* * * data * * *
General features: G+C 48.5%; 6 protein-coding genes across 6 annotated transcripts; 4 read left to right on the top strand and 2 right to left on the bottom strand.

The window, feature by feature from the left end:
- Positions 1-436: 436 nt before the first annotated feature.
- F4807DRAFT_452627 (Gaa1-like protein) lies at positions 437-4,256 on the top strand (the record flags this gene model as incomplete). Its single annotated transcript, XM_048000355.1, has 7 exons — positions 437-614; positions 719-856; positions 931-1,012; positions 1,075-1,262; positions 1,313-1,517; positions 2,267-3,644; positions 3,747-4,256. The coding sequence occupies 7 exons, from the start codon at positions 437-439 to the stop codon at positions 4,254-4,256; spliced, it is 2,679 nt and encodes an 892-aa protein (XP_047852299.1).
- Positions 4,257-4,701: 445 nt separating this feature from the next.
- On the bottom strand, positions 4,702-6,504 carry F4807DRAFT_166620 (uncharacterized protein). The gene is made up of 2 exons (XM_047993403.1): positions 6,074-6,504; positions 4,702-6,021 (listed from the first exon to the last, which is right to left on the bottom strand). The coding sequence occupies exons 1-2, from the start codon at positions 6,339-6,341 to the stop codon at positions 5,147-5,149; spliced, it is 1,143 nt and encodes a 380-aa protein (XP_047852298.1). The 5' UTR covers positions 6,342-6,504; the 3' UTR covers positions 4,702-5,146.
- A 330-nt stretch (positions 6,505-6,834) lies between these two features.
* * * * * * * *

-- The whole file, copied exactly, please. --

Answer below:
General features: G+C 48.5%; 6 protein-coding genes across 6 annotated transcripts; 4 read left to right on the top strand and 2 right to left on the bottom strand.

The window, feature by feature from the left end:
- Positions 1-436: 436 nt before the first annotated feature.
- F4807DRAFT_452627 (Gaa1-like protein) lies at positions 437-4,256 on the top strand (the record flags this gene model as incomplete). Its single annotated transcript, XM_048000355.1, has 7 exons — positions 437-614; positions 719-856; positions 931-1,012; positions 1,075-1,262; positions 1,313-1,517; positions 2,267-3,644; positions 3,747-4,256. The coding sequence occupies 7 exons, from the start codon at positions 437-439 to the stop codon at positions 4,254-4,256; spliced, it is 2,679 nt and encodes an 892-aa protein (XP_047852299.1).
- Positions 4,257-4,701: 445 nt separating this feature from the next.
- On the bottom strand, positions 4,702-6,504 carry F4807DRAFT_166620 (uncharacterized protein). The gene is made up of 2 exons (XM_047993403.1): positions 6,074-6,504; positions 4,702-6,021 (listed from the first exon to the last, which is right to left on the bottom strand). The coding sequence occupies exons 1-2, from the start codon at positions 6,339-6,341 to the stop codon at positions 5,147-5,149; spliced, it is 1,143 nt and encodes a 380-aa protein (XP_047852298.1). The 5' UTR covers positions 6,342-6,504; the 3' UTR covers positions 4,702-5,146.
- A 330-nt stretch (positions 6,505-6,834) lies between these two features.